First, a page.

The best way to describe the night sky for this week is to go outside on a night like tonight with a big telescope and just have a look around. That’s exactly what I did. The planets are all in perfect positions for viewing and the Moon isn’t too bright, at least in the early part of the week so you can have a look at some deep sky objects – which you hopefully did tonight, because tomorrow night won’t be as good! This week’s night sky is described totally from what we did tonight, so nice and early and inside with a hot cup of chocolate by 10pm.
This really is the season of the planets, they are magnificent! the brightest of them all is quite high and in a perfect position to get some fantastic views. Venus is nearly as bright as it gets and not far from being the farthest from the Sun (from our particular angle of viewing on Earth) which means it is a bit higher in the sky than the usual gloop that it hangs around in near the horizon just after sunset or before sunrise. At the moment Venus is about half illuminated so has a real elongated look to it, like a half moon shape. We couldn’t see anything on the planet – though weren’t really expecting to. It’s really awesome to be able to see Venus in such a great position. The cool thing about looking at Venus is that if you follow ecliptic back to the other side of the sky you can see Mars rising before Venus dips below the horizon, and off course there’s Saturn and Jupiter between them – so there’s the four brightest planets all visible in the sky and in the early evening, so there’s no excuse to miss seeing them.
Early in the evening on Saturday we were driving just out of Wellington and caught a glimpse of the Moon just appearing with the tiniest of slithers of illuminated limb, it looked amazing. Tonight it was considerably more illuminated with earthshine just making the rest of it visible. The Moon is great to look at and just browse the craters along the terminator, especially early on in it’s phases. We didn’t spend too long looking at the Moon because I was really keen to look at Jupiter. The giant gas planet is normally the second brightest planet in the sky but at the moment this spot has been taken by Mars, relegating Jupiter to the number three spot. Jupiter looked fantastic with the four moons visible and Ganymede quite close to the planet. We didn’t see the Great Red Spot but if we stuck around until about midnight we would expect to see it coming into view.
With the awesome planet show still continuing we thought it would also be compulsory to have a look at Saturn. With the huge 16″ telescope we could easily see the Cassini Division and even some of the planets including Titan as well as Enceladus, Tethys and Dione, which were all really close together. Mars was the next obvious target to look at and being so bright it was hard to miss. Unfortunately it was not in the best position being a bit close to the horizon but if you leave it a bit later in the evening you might get some fantastic views. The dust storm is apparently starting to subside but I don’t think that it helped out our seeing. I think I caught a glimpse of something on the disk, maybe the hint of some of the darker surface features but it was hard to tell. Leaving it later in the evening is a better option.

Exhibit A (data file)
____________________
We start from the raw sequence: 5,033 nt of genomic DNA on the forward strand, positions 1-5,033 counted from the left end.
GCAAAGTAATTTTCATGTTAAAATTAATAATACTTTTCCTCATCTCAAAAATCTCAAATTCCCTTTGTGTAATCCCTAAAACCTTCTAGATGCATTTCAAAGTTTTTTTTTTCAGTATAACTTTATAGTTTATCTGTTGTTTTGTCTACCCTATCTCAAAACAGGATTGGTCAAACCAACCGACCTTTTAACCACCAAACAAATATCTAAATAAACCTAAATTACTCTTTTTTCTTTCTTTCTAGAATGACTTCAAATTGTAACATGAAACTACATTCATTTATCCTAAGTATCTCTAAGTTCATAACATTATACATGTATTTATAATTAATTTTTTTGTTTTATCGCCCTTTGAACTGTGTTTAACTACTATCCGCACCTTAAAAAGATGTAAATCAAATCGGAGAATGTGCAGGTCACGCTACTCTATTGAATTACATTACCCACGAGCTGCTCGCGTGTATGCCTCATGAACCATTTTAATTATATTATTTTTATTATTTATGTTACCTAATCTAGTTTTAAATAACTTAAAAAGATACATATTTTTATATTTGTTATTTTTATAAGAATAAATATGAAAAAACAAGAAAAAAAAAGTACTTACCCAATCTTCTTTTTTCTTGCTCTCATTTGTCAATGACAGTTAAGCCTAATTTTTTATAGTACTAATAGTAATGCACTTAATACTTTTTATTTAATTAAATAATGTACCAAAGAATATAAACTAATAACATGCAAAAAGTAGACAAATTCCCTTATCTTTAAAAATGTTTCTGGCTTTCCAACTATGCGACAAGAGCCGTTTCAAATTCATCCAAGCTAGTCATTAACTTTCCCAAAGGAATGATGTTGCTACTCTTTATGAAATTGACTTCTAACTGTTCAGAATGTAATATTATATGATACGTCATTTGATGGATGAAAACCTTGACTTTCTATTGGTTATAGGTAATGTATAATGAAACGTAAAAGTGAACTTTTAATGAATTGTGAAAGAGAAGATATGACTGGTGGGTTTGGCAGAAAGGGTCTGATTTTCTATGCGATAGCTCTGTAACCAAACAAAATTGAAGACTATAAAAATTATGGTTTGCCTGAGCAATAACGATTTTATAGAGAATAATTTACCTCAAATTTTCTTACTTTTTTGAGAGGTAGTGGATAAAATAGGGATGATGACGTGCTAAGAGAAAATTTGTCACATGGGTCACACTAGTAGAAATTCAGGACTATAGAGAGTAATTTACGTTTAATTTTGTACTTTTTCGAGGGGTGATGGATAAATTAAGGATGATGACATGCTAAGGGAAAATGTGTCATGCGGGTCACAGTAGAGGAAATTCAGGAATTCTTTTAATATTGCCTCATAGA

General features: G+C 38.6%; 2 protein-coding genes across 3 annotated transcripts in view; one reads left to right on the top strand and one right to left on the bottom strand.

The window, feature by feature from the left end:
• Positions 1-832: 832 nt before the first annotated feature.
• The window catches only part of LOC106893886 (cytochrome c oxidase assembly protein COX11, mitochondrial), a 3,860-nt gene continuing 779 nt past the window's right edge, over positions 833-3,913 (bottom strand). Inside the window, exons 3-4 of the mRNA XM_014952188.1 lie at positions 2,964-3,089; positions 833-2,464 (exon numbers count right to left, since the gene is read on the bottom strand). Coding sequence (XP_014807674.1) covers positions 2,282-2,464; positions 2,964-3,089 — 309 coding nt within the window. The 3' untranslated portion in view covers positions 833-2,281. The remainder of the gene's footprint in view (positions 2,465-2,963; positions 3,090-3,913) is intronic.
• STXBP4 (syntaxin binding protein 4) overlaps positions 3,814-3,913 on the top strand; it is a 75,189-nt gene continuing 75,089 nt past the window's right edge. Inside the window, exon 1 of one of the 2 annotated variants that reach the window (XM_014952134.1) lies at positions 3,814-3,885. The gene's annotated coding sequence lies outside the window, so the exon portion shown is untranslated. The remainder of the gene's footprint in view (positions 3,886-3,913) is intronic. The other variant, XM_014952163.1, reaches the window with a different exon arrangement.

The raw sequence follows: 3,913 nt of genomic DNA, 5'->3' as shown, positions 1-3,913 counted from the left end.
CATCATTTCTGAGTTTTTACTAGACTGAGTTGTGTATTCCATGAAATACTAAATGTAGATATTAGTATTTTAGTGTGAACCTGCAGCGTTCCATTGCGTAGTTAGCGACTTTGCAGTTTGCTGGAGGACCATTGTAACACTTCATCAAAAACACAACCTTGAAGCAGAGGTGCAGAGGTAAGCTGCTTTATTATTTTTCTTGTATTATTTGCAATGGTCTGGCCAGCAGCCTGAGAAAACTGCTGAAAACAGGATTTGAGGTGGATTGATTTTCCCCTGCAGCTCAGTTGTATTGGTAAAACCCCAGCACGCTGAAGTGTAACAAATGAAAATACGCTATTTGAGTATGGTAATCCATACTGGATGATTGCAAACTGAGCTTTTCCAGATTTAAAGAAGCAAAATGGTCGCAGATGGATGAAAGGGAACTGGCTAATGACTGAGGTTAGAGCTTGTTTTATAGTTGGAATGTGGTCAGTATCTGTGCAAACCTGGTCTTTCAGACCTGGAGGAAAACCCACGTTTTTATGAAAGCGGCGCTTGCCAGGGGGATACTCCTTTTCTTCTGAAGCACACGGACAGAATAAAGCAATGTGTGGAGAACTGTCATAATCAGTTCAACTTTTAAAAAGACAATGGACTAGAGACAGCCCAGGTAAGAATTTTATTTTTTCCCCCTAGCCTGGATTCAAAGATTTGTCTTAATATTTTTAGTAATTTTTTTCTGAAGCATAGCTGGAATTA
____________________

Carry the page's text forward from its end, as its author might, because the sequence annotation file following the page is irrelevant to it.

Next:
Just because the Moon is out doesn’t meant that you can’t have a look at some deep sky objects. One object that I really enjoy is the open cluster M7. This sits just between Scorpius and Sagittarius, and if you’ve been reading these for the last couple of months you may have worked out that this is one of my most favourite parts of the sky. I really like M7 and I think it is one of the best open clusters, purely a subjective opinion. Quite close to M7 is the globular cluster NGC6441 near the bright star HR6630, which is actually a double star but the 3rd magnitude star is considerably brighter than it’s 13th magnitude partner. NGC6441 is a nice looking globular cluster though quite hard to resolve the stars. On the topic of globular clusters, the one that is hard to beat and easy to spot at the moment is Omega Centauri – even with the Moon out it is a majestic sight and well worth a look (if your in the Southern Hemisphere).
The Lagoon nebula was just visible tonight and will be easily washed out by the Moon later in the week so worth having a look at, though no later than tomorrow night (Wednesday). A bit higher up in Scorpius is the Cat’s Paw Nebula which is a little more prominent than the Lagoon. The bright nebulae in this part of the sky are puny when compared to the huge Eta Carina Nebula which is amazing in any telescope but simply brilliant in a larger instrument. The size of the nebula is massive and worth having a browse around to appreciate just how huge it is. Hopefully the weather remains good for the rest of the week so everyone can get outside and look at the planet show each evening!